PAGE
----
|Carroll, Jeffery - Jeff Carroll|
Submitted to: Journal of Animal and Veterinary Advances
Publication Type: Peer Reviewed Journal
Publication Acceptance Date: 1/9/2004
Publication Date: N/A
Citation: Interpretive Summary: A study was conducted to evaluate the immune response when pigs were challenged with Escherichia coli. Pigs were given an oral dose of E. coli and thereafter blood samples were collected. Blood work conducted revealed concentrations of many hormones increased after E. coli administration and relationships existed between concentrations of these hormones and fever in the pigs. These data provide insight to interactions between the immune and endocrine systems, and that there is complex regulation of the fever response. Additionally, these data provide further clarification and novel insight of the fever response. These data will be used by immunologists and stress physiologists to enhance understanding of the fever response, and may, therefore, be used to help decrease the negative effects of sickness behaviors.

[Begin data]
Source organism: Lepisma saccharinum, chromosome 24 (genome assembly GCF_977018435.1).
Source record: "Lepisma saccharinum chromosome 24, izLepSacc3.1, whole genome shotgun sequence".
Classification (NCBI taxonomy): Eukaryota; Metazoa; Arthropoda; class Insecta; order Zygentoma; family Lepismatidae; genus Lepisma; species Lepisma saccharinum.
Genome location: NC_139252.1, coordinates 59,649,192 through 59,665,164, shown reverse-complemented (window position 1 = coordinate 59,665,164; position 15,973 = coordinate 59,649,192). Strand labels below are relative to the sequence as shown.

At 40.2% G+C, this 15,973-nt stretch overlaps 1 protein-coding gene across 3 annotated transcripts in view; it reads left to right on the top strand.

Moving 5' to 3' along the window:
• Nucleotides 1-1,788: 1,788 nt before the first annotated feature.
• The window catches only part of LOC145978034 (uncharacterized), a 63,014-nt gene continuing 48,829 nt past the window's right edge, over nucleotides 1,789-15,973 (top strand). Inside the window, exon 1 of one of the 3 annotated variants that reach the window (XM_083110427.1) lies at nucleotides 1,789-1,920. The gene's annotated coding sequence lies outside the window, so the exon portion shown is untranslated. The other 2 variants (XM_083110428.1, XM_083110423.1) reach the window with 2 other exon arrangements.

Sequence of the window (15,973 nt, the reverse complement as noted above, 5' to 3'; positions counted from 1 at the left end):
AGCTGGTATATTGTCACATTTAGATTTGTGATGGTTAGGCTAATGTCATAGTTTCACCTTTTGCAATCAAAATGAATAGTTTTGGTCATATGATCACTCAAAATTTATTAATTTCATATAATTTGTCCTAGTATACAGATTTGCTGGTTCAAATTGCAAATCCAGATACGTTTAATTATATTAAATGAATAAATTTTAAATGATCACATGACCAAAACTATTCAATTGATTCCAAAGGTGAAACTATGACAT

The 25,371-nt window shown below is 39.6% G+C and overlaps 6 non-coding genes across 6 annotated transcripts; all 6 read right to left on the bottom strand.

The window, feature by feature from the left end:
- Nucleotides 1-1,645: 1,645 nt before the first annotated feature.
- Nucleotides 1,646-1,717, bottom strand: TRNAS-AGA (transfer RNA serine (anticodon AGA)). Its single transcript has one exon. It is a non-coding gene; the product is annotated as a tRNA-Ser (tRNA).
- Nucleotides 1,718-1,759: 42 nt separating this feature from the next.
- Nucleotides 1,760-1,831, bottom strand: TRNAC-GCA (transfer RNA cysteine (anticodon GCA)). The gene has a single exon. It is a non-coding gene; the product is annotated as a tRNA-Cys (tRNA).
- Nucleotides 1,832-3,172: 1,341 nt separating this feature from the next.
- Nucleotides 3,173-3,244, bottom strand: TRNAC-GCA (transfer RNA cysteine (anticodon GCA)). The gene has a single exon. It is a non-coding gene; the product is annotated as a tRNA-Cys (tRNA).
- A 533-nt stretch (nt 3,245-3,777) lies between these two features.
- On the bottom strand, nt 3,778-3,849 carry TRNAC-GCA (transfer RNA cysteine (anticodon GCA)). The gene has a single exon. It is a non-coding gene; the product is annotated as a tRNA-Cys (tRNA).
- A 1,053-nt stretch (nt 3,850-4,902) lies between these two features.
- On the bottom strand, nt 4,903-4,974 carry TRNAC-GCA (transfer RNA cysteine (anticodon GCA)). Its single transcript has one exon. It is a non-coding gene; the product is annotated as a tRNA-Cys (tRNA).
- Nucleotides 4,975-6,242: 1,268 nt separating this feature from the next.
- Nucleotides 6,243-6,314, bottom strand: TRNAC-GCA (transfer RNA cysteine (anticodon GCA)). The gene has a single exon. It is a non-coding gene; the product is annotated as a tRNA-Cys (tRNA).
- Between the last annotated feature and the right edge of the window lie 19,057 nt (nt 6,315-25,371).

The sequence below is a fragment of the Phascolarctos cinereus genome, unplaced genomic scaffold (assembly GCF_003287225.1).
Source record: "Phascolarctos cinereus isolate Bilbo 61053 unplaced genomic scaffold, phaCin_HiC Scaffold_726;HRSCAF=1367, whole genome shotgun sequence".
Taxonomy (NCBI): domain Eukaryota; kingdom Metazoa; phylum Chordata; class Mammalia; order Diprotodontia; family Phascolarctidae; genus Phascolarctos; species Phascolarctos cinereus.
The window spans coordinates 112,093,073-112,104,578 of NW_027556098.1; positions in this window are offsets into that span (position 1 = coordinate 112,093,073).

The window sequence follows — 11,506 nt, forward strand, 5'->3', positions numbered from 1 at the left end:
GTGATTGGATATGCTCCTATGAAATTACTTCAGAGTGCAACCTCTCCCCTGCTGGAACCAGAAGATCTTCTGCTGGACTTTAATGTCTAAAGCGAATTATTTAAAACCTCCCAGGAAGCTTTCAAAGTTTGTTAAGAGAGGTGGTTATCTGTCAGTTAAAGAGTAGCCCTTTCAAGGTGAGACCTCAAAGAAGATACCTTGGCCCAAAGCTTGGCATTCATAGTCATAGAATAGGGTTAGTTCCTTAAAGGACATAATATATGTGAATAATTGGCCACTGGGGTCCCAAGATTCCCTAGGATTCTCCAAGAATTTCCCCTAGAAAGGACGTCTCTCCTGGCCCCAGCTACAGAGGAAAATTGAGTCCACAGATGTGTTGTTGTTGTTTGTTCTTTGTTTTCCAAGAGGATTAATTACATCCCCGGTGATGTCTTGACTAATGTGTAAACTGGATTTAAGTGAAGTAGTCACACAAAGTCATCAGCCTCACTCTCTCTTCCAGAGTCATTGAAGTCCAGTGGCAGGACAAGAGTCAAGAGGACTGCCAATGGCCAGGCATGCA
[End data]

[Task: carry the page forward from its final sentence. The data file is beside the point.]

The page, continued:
Technical Abstract: Escherichia coli causes gastrointestinal disease in many species; however, the associated immune response has not been well defined. To address this issue, twenty-two crossbred pigs were assigned to blood collection (n=10) or rectal temperature measurement (n=12) groups. Blood collection pigs were non-surgically cannulated one day prior to blood collection. At 0 h, all pigs received a 10 mL oral dose of 240 million colony-forming units of E. coli K88 via a nasogastric tube. Blood collection and rectal temperature monitoring occurred hourly from -1 to 5 h, every 30 minutes from 5 to 8 h, and at 24 h post-E. coli. Serum concentrations of cortisol (CS), interferon-gamma (IFN), tumor necrosis factor-alpha (TNF), interleukin-1beta (IL-1), IL-4, IL-6, IL-8, IL-10, serum amyloid A (SAA), C-reactive protein (CRP), haptoglobin (HG), and lipopolysaccharide (LPS) increased (P < 0.0007) after E. coli administration. Serum concentrations of IL-4 and IL-8 did not change and serum concentrations of TNF were undetectable. While TNF was not associated with increased rectal temperature, positive correlations existed between rectal temperature and CS (r = 0.49; P < 0.0001), IFN (r = 0.29; P < 0.0009), IL-1 (r = 0.45; 0.0001), IL-6 (r = 0.31; P < 0.0003), IL-10 (r = 0.35; P < 0.0001), and LPS (r = 0.29; P < 0.0009). These data indicate that circulating TNF does not play an integral role in the febrile response in pigs challenged with E. coli; however, CS, IL-1, IL-6, IL-10, and IFN may play an important role in initiating and controlling fever.